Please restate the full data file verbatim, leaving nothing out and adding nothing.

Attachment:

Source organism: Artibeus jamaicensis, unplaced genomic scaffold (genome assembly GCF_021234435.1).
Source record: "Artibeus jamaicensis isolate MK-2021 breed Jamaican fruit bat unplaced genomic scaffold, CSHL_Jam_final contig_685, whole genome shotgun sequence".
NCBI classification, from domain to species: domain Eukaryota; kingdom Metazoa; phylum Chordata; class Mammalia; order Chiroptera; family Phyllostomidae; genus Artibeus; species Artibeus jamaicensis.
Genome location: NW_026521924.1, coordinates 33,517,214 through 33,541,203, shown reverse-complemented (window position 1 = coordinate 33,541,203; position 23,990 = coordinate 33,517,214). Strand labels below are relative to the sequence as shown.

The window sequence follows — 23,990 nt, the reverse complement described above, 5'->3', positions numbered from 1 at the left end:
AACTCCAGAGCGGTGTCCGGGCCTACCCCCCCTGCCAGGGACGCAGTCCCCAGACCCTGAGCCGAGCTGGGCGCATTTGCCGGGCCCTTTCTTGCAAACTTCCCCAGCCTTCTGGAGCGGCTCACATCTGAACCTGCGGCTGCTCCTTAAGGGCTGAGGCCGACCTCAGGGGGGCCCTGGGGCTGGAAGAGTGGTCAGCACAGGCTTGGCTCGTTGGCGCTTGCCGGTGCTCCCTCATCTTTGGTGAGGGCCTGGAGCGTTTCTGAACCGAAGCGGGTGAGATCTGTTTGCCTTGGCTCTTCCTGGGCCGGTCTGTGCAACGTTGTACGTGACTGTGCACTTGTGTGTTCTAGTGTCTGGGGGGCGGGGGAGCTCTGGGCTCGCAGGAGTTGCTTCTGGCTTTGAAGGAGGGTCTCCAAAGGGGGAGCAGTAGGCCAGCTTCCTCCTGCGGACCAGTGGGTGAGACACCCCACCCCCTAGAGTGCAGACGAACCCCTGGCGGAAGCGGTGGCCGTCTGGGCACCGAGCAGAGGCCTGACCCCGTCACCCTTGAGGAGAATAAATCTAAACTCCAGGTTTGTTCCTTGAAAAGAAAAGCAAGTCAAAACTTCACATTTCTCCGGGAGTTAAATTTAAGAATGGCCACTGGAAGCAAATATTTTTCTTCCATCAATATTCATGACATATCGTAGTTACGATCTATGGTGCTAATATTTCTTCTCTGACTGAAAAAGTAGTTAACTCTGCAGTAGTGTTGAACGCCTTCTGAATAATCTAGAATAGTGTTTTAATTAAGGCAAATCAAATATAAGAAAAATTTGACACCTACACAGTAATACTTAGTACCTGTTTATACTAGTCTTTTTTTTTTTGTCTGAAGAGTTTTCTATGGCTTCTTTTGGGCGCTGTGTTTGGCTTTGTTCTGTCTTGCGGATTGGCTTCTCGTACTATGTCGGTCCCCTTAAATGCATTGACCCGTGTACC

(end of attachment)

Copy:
Source organism: Artibeus jamaicensis, unplaced genomic scaffold (genome assembly GCF_021234435.1).
Source record: "Artibeus jamaicensis isolate MK-2021 breed Jamaican fruit bat unplaced genomic scaffold, CSHL_Jam_final contig_685, whole genome shotgun sequence".
NCBI classification, from domain to species: domain Eukaryota; kingdom Metazoa; phylum Chordata; class Mammalia; order Chiroptera; family Phyllostomidae; genus Artibeus; species Artibeus jamaicensis.
Genome location: NW_026521924.1, coordinates 33,517,214 through 33,541,203, shown reverse-complemented (window position 1 = coordinate 33,541,203; position 23,990 = coordinate 33,517,214). Strand labels below are relative to the sequence as shown.

The window sequence follows — 23,990 nt, the reverse complement described above, 5'->3', positions numbered from 1 at the left end:
AACTCCAGAGCGGTGTCCGGGCCTACCCCCCCTGCCAGGGACGCAGTCCCCAGACCCTGAGCCGAGCTGGGCGCATTTGCCGGGCCCTTTCTTGCAAACTTCCCCAGCCTTCTGGAGCGGCTCACATCTGAACCTGCGGCTGCTCCTTAAGGGCTGAGGCCGACCTCAGGGGGGCCCTGGGGCTGGAAGAGTGGTCAGCACAGGCTTGGCTCGTTGGCGCTTGCCGGTGCTCCCTCATCTTTGGTGAGGGCCTGGAGCGTTTCTGAACCGAAGCGGGTGAGATCTGTTTGCCTTGGCTCTTCCTGGGCCGGTCTGTGCAACGTTGTACGTGACTGTGCACTTGTGTGTTCTAGTGTCTGGGGGGCGGGGGAGCTCTGGGCTCGCAGGAGTTGCTTCTGGCTTTGAAGGAGGGTCTCCAAAGGGGGAGCAGTAGGCCAGCTTCCTCCTGCGGACCAGTGGGTGAGACACCCCACCCCCTAGAGTGCAGACGAACCCCTGGCGGAAGCGGTGGCCGTCTGGGCACCGAGCAGAGGCCTGACCCCGTCACCCTTGAGGAGAATAAATCTAAACTCCAGGTTTGTTCCTTGAAAAGAAAAGCAAGTCAAAACTTCACATTTCTCCGGGAGTTAAATTTAAGAATGGCCACTGGAAGCAAATATTTTTCTTCCATCAATATTCATGACATATCGTAGTTACGATCTATGGTGCTAATATTTCTTCTCTGACTGAAAAAGTAGTTAACTCTGCAGTAGTGTTGAACGCCTTCTGAATAATCTAGAATAGTGTTTTAATTAAGGCAAATCAAATATAAGAAAAATTTGACACCTACACAGTAATACTTAGTACCTGTTTATACTAGTCTTTTTTTTTTTGTCTGAAGAGTTTTCTATGGCTTCTTTTGGGCGCTGTGTTTGGCTTTGTTCTGTCTTGCGGATTGGCTTCTCGTACTATGTCGGTCCCCTTAAATGCATTGACCCGTGTACC